Review Summary: the ultimate swan song...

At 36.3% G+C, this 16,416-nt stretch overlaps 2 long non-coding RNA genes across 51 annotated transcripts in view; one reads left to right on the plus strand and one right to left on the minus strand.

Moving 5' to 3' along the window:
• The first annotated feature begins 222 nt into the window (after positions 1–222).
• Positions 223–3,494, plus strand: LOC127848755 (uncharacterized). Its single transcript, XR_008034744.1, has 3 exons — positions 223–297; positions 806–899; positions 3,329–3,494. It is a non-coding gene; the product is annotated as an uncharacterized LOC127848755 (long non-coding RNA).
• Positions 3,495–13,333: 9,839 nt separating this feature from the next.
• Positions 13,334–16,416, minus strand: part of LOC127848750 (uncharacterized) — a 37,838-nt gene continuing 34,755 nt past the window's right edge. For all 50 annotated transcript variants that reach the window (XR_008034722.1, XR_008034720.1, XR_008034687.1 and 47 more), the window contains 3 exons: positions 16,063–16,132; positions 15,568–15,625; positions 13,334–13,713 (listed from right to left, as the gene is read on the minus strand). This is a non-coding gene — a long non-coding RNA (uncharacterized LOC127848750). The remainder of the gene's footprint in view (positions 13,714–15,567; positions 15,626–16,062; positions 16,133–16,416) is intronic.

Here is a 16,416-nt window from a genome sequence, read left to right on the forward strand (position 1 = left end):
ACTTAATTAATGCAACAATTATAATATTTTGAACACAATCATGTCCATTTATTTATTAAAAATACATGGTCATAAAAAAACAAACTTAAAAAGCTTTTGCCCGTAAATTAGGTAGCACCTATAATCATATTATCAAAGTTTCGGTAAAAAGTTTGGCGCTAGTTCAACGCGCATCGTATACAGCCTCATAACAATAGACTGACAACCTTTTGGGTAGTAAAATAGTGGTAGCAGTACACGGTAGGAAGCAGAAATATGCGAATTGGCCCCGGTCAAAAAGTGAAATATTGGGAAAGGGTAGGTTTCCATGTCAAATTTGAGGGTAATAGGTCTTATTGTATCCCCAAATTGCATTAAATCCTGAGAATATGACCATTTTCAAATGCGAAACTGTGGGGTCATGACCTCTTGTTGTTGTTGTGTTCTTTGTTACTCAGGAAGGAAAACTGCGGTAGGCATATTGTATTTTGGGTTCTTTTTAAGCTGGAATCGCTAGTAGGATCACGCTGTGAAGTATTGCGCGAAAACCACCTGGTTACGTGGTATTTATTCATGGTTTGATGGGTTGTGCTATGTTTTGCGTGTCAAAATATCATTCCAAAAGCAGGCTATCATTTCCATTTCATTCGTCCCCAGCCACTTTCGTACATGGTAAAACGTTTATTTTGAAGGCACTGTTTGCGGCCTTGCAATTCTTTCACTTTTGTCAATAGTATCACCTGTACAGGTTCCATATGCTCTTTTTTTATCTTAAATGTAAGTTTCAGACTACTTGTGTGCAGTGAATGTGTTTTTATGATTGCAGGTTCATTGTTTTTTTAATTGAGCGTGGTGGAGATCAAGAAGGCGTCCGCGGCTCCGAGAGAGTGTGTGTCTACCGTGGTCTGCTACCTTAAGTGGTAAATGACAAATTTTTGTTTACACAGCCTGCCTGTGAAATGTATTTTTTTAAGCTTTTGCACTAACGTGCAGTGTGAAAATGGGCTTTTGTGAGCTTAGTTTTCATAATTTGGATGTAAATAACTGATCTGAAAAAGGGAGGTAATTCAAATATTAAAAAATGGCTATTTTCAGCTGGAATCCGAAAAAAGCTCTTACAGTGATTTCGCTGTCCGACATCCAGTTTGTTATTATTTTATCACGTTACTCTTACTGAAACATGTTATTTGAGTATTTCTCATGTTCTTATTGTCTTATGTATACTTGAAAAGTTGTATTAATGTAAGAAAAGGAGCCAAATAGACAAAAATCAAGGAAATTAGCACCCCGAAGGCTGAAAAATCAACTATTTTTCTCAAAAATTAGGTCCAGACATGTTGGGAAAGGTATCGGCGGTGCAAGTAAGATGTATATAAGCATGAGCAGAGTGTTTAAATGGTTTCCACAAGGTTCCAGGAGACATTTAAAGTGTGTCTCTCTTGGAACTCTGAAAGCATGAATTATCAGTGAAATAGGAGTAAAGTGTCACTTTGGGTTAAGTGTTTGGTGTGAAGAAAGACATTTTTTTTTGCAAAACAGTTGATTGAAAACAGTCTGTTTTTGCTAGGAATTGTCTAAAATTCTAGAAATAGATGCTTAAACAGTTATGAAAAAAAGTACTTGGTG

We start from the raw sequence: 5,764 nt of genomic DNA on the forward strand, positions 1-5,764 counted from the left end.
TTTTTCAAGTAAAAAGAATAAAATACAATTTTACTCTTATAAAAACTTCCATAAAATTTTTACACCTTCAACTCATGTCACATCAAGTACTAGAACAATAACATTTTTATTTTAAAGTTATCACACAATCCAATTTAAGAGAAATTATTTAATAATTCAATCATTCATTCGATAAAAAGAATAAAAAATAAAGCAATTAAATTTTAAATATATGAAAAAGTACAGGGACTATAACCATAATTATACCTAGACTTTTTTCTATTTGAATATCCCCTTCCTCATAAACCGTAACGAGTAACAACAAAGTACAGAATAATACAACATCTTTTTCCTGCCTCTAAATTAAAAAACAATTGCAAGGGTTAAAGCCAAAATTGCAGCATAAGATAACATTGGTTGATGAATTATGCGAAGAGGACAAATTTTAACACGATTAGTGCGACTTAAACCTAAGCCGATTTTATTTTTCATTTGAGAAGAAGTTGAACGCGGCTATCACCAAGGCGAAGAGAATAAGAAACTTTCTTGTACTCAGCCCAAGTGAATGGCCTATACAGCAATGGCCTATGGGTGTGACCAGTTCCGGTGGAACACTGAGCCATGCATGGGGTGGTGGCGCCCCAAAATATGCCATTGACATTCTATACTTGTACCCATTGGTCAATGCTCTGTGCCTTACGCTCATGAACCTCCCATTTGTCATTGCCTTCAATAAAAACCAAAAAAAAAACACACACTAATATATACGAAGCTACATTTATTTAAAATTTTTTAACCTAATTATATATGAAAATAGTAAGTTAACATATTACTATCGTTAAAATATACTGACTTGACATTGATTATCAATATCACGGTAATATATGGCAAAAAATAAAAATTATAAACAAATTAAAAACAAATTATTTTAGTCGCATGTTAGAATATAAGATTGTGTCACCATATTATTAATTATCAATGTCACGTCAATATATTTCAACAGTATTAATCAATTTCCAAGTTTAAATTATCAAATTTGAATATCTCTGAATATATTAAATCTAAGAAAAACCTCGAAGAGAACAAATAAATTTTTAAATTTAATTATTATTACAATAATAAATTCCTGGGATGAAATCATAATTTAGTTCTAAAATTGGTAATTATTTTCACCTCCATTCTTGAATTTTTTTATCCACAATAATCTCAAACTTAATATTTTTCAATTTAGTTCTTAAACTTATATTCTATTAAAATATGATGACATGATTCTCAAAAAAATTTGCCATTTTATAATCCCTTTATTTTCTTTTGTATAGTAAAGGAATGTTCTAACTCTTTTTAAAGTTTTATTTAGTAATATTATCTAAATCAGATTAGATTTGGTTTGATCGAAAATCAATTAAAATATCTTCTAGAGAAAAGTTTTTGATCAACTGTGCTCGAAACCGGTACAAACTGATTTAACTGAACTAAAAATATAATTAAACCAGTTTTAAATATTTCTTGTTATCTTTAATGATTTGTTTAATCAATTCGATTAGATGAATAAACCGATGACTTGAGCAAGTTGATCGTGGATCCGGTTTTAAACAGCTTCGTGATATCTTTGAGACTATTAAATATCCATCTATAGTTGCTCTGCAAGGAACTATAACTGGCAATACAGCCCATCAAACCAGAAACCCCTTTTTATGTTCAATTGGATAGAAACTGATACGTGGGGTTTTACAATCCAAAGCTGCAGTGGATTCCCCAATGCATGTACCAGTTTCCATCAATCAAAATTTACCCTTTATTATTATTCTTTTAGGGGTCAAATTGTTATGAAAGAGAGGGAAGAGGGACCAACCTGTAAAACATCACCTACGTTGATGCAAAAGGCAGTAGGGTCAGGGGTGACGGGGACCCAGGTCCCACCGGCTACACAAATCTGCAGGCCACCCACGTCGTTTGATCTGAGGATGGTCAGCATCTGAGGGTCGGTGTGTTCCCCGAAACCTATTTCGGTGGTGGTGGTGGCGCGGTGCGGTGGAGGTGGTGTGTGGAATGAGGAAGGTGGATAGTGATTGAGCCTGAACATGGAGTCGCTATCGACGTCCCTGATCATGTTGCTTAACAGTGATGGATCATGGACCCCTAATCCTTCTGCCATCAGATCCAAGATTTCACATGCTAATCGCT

Absence. Why do we listen to music? Why is it such an important part of our lives? I mean, when you get right down to it, all music is, is a collection of noises we think sound good together. Yet people devote their lives to creating it, documenting it...hell, I've written thousands and thousands of words on it in the past month, in spite of all the other, probably more important things that I could've spent that time doing. So why do I do it? Why do we do it? We all have our reasons. To say there is one, definite, concrete reason to listen to music would be foolish. Part of what makes music so appealing is how it can be enjoyed so differently by people. When I listen to Perc's latest album, I'm enjoying it because I'm admiring the subtleties in the production, the forward thinking manner of the music, all that artsy bull***. Someone else could be in the same room, enjoying it just as much as me, but on a completely different level (that beat is totally gnar bro). People of all sorts gravitate towards music; I'm going to the Weeknd show this coming Friday and I already know it'll be home to one of the most diverse gatherings of people one could hope for. Its the one constant our society seems to have reached: we all love music. Not only now, either; some sort of music has existed for almost as long as mankind has, even if it was just simple timpanis and blocks. As humans, we seem to have some sort of deep connection with it, or at least use music as a means to create that sort of connection. What I'm trying to say is that, like, music totally gets at us on this, like, totally spiritual level, man. I just figured writing a whole paragraph about it and referencing anthropology would make it sound a bit more legit. Because as phony as it is, music does have the ability to connect with us in ways images, words etc can't. In some cases, to a much higher degree.